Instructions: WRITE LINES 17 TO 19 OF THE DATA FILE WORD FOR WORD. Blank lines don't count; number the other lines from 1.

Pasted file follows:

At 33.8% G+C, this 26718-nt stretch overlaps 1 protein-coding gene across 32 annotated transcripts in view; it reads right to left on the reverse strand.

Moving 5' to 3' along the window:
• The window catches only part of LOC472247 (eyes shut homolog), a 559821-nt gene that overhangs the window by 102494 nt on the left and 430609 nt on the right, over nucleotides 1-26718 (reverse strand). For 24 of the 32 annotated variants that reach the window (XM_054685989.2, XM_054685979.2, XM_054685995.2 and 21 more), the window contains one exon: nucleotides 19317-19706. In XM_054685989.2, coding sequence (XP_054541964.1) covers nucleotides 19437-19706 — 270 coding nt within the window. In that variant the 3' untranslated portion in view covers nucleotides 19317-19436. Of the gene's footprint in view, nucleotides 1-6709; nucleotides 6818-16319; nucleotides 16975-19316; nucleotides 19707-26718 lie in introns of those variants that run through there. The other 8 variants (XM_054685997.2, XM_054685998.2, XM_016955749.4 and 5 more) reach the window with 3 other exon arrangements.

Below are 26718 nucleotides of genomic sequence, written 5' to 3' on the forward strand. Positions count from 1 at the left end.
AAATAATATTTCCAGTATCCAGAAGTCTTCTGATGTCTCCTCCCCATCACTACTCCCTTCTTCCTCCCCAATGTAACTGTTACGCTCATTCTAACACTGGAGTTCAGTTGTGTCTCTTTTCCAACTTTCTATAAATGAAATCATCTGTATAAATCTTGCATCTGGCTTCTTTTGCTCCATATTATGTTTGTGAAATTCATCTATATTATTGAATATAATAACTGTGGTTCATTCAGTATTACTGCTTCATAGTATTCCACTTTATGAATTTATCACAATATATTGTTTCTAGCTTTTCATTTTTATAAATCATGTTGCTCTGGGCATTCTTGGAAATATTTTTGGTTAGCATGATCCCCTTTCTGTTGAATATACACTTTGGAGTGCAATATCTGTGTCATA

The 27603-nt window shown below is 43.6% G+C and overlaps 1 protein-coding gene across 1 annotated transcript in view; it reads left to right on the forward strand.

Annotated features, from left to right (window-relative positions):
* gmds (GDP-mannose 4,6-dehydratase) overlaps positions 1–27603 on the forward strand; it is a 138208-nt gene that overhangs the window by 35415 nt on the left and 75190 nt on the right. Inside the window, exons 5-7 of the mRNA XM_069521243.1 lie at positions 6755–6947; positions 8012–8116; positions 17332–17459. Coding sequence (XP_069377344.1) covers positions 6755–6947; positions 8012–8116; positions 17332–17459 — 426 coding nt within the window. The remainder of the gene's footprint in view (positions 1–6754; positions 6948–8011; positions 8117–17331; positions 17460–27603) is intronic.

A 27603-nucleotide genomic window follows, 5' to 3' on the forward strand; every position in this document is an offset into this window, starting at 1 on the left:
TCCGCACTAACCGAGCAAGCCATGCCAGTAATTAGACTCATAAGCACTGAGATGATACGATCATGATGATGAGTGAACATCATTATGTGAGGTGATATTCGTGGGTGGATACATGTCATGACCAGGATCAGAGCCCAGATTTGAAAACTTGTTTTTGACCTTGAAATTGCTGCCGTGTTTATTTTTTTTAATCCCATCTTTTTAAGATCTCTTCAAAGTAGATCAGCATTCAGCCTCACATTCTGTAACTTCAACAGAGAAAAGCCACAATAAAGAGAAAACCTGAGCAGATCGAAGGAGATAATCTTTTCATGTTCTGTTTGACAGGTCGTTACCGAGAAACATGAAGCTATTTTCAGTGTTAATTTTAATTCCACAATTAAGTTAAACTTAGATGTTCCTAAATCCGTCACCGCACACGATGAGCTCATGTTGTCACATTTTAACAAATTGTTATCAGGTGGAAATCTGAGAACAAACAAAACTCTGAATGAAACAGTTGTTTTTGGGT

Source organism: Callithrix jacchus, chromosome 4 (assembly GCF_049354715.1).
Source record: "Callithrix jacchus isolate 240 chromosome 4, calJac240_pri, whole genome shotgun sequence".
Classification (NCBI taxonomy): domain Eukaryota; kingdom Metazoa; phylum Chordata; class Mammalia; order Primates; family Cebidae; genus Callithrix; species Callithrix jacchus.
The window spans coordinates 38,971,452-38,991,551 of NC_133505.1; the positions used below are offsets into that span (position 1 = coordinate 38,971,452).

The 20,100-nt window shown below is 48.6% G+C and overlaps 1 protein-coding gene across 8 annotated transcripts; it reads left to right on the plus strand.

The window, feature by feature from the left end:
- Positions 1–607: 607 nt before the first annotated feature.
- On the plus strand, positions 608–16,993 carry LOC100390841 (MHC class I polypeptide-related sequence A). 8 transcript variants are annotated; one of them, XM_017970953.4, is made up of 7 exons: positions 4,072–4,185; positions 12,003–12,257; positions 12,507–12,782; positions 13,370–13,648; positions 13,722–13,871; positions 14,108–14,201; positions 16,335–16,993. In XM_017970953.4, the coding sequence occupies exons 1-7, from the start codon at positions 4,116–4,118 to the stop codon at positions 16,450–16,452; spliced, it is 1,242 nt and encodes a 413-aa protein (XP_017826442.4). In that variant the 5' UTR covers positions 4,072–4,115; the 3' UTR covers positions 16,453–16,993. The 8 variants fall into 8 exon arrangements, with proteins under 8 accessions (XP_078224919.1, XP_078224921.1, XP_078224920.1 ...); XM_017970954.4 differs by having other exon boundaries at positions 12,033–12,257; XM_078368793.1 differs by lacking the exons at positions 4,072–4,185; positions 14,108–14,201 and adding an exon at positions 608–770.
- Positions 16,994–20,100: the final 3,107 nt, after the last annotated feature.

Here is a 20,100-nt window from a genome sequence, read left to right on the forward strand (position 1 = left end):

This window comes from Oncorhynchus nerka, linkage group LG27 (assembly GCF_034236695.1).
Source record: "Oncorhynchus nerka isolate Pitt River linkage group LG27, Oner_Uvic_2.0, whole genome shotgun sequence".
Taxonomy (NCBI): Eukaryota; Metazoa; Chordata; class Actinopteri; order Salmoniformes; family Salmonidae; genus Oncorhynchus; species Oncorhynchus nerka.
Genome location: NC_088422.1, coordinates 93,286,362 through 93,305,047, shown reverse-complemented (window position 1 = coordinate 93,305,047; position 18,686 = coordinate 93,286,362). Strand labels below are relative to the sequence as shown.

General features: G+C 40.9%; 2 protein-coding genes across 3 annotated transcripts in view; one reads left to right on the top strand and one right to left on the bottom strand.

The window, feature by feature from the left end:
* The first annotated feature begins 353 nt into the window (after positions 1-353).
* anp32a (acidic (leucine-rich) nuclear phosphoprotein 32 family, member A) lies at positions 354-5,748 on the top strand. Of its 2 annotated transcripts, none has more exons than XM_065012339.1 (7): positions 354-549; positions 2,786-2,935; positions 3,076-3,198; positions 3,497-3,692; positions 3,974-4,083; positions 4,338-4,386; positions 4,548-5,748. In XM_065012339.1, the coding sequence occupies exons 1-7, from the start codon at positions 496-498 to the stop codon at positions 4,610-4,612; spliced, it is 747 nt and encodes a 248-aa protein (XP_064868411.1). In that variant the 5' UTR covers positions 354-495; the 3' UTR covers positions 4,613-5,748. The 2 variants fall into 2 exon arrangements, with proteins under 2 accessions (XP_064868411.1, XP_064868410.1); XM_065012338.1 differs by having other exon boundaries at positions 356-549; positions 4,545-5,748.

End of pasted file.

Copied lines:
- Positions 1–607: 607 nt before the first annotated feature.
- On the plus strand, positions 608–16,993 carry LOC100390841 (MHC class I polypeptide-related sequence A). 8 transcript variants are annotated; one of them, XM_017970953.4, is made up of 7 exons: positions 4,072–4,185; positions 12,003–12,257; positions 12,507–12,782; positions 13,370–13,648; positions 13,722–13,871; positions 14,108–14,201; positions 16,335–16,993. In XM_017970953.4, the coding sequence occupies exons 1-7, from the start codon at positions 4,116–4,118 to the stop codon at positions 16,450–16,452; spliced, it is 1,242 nt and encodes a 413-aa protein (XP_017826442.4). In that variant the 5' UTR covers positions 4,072–4,115; the 3' UTR covers positions 16,453–16,993. The 8 variants fall into 8 exon arrangements, with proteins under 8 accessions (XP_078224919.1, XP_078224921.1, XP_078224920.1 ...); XM_017970954.4 differs by having other exon boundaries at positions 12,033–12,257; XM_078368793.1 differs by lacking the exons at positions 4,072–4,185; positions 14,108–14,201 and adding an exon at positions 608–770.
- Positions 16,994–20,100: the final 3,107 nt, after the last annotated feature.